wherein R10, R11, R15, R16, R21, and R22 each independently represents a hydrogen atom or a C1-8 alkyl group, R12 to R14 each independently represents a C1-8 alkyl group, W represents an acid residue, and n represents an integer of 1 to 6; R17 and R18 each independently represents an oxygen atom or a N—R23 where R23 is a hydrogen atom or a C1-8 alkyl group; and R19 and R20 each independently represents a hydrogen atom or a C1-8 alkyl group.
  • [0030]
    (14) The ink jet recording sheet according to (13), wherein the structural unit (b2) is expressed by the following general formula (11):
    wherein R27 and R28 each independently represents a hydrogen atom or a methyl group; R24 to R26 each independently represents a C1-3 alkyl group; and W represents an acid residue.
  • [0031]
    (15) The ink jet recording sheet according to any one of (1) to (14), wherein the supporting medium is a water resistant supporting medium.
  • [0032]
    (16) The ink jet recording sheet according to (15), wherein the water resistant supporting medium is a paper medium at least one surface of which is coated by a polyolefin resin.
  • [0033]
    (17) The ink jet recording sheet according to any one of (1)-(16), wherein the ink receiving layer is subjected to a cast process.
  • [0034]
    (18) The ink jet recording sheet according to any one of (1)-(17), further including a glossy layer which may be cast processed and is disposed on the ink receiving layer.
  • [0035]
    (19) The ink jet recording sheet according to any one of (1)-(18), wherein the ink receiving layer is made of a plurality of layers including: at least one inside layer including an inorganic fine particle and a binder; at least one aqueous coating layer formed on the inside layer by applying an aqueous solution including a cationic polymer on the inside layer; and at least one outside layer disposed on the aqueous coating layer.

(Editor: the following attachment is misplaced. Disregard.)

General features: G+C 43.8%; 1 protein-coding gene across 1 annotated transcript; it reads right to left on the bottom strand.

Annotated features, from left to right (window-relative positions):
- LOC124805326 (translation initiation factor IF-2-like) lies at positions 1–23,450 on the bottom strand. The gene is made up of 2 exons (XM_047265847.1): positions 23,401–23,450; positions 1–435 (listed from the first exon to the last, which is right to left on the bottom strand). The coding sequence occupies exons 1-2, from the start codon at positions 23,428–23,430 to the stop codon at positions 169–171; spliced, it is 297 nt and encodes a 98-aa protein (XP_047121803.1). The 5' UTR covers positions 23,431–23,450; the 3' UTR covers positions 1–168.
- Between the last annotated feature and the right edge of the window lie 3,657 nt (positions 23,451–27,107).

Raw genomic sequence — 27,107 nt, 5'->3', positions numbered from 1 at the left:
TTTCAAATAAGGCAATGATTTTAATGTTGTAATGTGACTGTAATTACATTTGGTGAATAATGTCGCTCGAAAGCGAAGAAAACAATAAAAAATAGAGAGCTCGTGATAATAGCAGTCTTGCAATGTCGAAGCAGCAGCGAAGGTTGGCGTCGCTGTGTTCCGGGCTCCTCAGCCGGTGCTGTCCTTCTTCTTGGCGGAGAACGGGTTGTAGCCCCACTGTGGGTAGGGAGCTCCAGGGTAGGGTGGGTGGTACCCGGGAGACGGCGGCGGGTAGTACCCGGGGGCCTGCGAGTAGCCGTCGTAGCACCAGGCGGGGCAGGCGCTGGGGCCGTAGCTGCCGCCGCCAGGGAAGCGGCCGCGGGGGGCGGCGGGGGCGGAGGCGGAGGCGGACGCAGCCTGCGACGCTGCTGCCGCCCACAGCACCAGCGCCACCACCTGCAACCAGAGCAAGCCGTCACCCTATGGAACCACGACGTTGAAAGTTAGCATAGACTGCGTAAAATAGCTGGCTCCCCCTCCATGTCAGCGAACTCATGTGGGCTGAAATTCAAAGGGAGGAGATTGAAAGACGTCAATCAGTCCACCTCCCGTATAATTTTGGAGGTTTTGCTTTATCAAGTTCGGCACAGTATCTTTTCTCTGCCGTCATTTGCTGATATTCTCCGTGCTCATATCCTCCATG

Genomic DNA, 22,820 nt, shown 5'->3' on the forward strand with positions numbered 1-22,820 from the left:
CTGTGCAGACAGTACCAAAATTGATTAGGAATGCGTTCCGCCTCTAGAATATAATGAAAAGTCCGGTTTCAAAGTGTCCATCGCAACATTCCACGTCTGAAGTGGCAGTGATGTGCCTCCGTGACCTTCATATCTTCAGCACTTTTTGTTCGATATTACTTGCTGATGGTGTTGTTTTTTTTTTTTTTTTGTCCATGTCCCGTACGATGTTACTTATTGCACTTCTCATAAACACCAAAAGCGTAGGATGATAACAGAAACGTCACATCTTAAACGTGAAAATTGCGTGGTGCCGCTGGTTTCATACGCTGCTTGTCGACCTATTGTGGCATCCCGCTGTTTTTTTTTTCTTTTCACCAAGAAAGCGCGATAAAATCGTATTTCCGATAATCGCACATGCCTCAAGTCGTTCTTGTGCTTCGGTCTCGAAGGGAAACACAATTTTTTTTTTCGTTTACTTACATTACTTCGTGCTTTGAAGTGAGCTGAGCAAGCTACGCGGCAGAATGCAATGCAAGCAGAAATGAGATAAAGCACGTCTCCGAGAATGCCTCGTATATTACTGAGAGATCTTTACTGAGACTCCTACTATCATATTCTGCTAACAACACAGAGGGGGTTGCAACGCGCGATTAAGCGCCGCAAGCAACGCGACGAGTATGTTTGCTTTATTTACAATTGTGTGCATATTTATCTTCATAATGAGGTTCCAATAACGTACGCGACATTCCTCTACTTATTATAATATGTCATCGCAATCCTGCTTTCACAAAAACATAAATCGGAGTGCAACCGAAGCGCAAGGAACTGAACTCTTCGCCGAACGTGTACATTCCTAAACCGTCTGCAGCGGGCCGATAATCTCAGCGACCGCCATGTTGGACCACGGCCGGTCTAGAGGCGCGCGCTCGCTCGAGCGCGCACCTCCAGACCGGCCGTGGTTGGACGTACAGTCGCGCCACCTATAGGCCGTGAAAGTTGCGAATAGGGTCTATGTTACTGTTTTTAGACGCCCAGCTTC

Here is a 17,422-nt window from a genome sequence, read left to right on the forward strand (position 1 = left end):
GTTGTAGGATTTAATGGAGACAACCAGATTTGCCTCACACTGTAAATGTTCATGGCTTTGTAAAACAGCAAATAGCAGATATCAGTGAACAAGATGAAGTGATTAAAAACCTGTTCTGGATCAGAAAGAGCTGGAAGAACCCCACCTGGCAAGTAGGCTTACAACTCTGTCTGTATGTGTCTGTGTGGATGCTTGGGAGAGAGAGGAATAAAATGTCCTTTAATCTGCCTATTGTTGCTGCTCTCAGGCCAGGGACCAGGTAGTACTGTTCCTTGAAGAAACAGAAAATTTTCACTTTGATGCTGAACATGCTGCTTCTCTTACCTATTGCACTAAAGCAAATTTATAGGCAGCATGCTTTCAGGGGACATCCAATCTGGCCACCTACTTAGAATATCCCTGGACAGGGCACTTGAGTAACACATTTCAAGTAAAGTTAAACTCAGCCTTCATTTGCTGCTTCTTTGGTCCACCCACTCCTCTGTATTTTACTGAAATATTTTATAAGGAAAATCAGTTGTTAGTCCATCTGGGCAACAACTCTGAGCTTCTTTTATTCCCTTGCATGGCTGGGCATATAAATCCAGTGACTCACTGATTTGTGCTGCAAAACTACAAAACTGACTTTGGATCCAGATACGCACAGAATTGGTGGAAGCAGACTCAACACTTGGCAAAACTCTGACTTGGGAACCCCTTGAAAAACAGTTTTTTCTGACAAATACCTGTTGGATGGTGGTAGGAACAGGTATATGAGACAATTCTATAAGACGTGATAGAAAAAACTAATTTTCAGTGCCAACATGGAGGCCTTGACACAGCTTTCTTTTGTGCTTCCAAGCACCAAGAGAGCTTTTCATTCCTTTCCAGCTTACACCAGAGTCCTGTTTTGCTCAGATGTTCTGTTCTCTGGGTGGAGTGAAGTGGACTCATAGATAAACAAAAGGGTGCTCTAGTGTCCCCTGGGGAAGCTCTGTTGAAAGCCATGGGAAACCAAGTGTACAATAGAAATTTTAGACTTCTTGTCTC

• [0036]
    (20) The ink jet recording sheet according to (19), wherein the aqueous solution further includes a cross-linking agent.
  • [0037]
    (21) The ink jet recording sheet according to (19) or (20), wherein the cation polymer is the polymer (A).
  • DETAILED DESCRIPTION OF THE INVENTION
  • [0038]
    The invention summarized above and defined by the enumerated claims may be better understood by referring to the following detailed description. This detailed description of particular preferred embodiments, set out below to enable one to build and use particular implementation of the invention, is not intended to limit the enumerated claims, but to serve as particular examples thereof.
  • [0039]
    Hereinafter, the present invention will be explained in detail.
  • [0040]
    The ink jet recording sheet of the present invention has an ink receiving layer which includes inorganic fine particle, cationic polymer, and binder disposed on a supporting medium.
  • [0000]
    <<Supporting Medium>>
  • [0041]